Some of Grassley’s quotations remind of that other great orator, George W. Bush. When he was asked why he had voted against Judge Sonia Sotomayer’s confirmation to the Federal Appeals Court in 1998, Grassley responded, “I want to know why myself. I probably want to know why more than you want to know why.” The remark reminds of some of “W’s” better quotes, such as the “putting food on your families” remark. When Sotomayer was nominated (and eventually confirmed) to become the first Hispanic member of the United States Supreme Court, Grassley subsequently voted against her confirmation as a judge a second time. (He may not have known why then, either.)
The Rasmussen poll, which is Republican-run, notes: “Among women, Grassley also continues to lead by a large margin among both male and female voters in all the match-ups, except when his opponent is Conlin. He now leads Conlin by only 5 points among women.” An Ames political science professor who prefers to remain anonymous said, “Grassley should be much stronger for someone with as much money and visibility as he has.” On Poll Watch, Bruce Drake, on May 7th, 2010, (“Democrat Draws Within Range of Grassley in Iowa Senate Race”) cited a Research 2000 poll that showed Grassley leading the presumptive Democratic Senate candidate (Conlin) only 49% to 40%. This was in contrast with a Rasmussen April 29th poll showing Grassley in the lead 53% to 40%.
Eric Schultz of the national Democratic Senate Campaign Committee said, “Ever since Chuck Grassley folded to ultraright of his party and threw up his hands instead of helping to solve a health care crisis, we’ve put Charles Grassley on our radar.” Still Nick Ryan of Des Moines, asked to say whether Grassley is “vulnerable,” responded, “Vulnerable? I don’t know if I’d say Chuck Grassley is vulnerable.”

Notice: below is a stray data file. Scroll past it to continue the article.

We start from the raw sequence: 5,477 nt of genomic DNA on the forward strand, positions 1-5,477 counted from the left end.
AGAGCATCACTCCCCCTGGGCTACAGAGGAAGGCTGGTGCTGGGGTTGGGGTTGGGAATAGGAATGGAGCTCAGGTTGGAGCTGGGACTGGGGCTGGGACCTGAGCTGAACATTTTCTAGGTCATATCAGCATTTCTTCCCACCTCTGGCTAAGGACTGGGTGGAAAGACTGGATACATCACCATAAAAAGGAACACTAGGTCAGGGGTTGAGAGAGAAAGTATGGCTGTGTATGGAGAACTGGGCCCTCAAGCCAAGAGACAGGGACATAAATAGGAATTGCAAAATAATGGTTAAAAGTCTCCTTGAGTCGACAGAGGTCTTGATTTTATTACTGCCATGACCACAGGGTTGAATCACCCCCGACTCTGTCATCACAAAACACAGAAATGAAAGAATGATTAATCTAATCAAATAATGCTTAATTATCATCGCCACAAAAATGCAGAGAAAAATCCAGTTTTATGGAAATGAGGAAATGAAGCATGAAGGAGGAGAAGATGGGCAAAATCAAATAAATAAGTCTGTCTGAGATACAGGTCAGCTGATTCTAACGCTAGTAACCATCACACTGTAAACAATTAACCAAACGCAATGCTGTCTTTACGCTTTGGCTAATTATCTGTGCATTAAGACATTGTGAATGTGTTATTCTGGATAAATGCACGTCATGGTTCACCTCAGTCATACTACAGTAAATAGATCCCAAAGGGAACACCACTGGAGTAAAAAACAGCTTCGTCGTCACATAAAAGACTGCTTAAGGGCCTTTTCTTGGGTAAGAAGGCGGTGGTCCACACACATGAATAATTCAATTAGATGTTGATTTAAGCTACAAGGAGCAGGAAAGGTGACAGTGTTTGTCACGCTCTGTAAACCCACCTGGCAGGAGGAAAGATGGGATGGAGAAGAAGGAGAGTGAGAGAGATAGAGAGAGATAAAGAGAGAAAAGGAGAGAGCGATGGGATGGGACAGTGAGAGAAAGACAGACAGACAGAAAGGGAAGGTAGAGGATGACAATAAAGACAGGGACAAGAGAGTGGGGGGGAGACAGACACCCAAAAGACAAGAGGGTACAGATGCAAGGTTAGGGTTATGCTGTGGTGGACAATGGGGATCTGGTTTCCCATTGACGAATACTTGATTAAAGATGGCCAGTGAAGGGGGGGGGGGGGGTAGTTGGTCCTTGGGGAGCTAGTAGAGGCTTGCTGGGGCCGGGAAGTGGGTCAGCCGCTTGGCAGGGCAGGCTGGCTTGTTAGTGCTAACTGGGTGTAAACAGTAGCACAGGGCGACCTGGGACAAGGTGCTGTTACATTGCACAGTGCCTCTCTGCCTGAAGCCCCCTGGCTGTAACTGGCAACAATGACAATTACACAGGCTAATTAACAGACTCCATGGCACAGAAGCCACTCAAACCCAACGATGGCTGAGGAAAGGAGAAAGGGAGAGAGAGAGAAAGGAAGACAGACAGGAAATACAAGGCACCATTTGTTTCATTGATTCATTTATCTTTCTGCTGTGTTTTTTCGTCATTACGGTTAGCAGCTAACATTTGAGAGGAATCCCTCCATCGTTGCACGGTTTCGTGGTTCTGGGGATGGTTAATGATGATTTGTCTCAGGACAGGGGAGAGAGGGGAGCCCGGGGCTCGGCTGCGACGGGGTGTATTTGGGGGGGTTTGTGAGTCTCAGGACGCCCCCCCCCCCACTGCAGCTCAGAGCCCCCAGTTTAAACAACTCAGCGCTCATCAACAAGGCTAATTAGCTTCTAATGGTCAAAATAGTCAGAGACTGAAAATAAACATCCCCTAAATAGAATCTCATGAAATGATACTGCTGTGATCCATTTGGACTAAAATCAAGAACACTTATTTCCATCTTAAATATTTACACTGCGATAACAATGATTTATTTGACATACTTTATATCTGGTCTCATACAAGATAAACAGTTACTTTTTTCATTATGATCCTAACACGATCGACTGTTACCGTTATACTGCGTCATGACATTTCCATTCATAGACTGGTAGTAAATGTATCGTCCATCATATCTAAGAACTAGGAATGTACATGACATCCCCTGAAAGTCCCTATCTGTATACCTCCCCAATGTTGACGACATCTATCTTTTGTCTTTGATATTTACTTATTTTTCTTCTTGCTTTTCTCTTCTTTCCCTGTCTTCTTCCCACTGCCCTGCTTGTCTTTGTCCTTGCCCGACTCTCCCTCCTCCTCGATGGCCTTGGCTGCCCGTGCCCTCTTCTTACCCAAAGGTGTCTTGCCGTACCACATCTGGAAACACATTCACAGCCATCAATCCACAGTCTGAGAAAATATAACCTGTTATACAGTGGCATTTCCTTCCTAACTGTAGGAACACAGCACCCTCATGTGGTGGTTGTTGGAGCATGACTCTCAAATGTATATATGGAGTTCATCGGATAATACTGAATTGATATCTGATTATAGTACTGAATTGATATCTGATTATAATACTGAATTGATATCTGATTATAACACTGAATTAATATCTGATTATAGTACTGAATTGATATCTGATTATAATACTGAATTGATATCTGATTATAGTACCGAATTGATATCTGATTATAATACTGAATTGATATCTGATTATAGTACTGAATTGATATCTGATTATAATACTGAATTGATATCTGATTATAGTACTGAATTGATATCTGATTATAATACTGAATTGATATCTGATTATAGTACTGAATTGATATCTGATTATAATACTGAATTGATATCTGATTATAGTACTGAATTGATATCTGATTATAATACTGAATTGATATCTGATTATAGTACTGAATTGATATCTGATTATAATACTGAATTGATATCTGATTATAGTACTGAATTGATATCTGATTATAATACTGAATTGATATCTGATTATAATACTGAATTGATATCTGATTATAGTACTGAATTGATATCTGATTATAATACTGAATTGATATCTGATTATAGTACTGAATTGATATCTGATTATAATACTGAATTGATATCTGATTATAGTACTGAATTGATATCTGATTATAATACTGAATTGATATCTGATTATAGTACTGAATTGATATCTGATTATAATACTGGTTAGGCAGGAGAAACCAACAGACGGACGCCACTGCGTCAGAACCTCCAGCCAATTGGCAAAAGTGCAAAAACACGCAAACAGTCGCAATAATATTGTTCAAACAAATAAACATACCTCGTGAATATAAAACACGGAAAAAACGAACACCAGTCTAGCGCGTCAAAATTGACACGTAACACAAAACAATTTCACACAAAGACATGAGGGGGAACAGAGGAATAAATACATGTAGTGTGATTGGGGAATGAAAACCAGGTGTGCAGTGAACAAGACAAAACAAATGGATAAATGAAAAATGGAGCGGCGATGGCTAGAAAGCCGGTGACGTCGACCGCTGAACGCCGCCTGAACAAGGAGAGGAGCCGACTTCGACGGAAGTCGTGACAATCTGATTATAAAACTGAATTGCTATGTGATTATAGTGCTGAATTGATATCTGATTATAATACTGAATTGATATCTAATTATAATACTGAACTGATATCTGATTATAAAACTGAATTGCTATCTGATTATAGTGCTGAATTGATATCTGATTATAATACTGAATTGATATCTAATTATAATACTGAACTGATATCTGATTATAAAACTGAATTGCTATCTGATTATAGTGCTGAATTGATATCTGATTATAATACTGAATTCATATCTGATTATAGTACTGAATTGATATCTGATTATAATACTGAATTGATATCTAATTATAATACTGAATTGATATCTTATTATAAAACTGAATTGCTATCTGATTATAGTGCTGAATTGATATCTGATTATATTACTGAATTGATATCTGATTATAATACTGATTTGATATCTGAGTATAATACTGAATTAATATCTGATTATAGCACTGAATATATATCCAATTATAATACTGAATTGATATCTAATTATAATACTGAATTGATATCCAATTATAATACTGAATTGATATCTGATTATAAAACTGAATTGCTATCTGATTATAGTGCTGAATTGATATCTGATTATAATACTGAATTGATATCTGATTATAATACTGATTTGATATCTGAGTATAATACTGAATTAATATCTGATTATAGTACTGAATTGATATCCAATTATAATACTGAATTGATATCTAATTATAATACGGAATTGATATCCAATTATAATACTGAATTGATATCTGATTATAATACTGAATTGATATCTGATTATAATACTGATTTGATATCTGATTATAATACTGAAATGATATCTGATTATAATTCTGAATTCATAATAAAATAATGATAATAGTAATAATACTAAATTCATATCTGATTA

A poster identifying himself only as “Farmer Dan” posted this comment on November 27, 2009 on www.blogforiowa.com:
“Grassley claims he’s a farmer, but only when it comes to farm subsidies. He lives in a townhouse in Virginia and hasn’t rotate a crop in 50 years. Grassley believes in subsidizing millionaire farmers, including himself, his son and his grandson, but he does not believe in subsidizing health care for the uninsured. Grassley has obviously been bought off by the pharmaceutical and private insurance industries, so why would we expect him to represent the wishes of the common good? It’s time we ‘pulled the plug’ on Grassley.”
Research shows that Grassley ranks 6th among Senators, since 2003, in receiving the highest percentage of money from PACs.
www.BleedingHeartland.com; www.politico.com/news/stories/0309/20083.html; www.dailykos.com; www.voices.washingtonpost.com/ezra_; www.dailykos.com/storyonly/2009/8/14/153815/781; www.blogforiowa.com; “Poll Watch: Democrat Draws Within Range of Grassley in Iowa Senate Race” by Bruce Drake, May 7, 2010; Rasmussen Poll, April 29, 2010; IowaPolitics.com Almanac 2010 and Election Preview; www.wikipedia.com entry on Charles Grassley; Charles Grassley home page.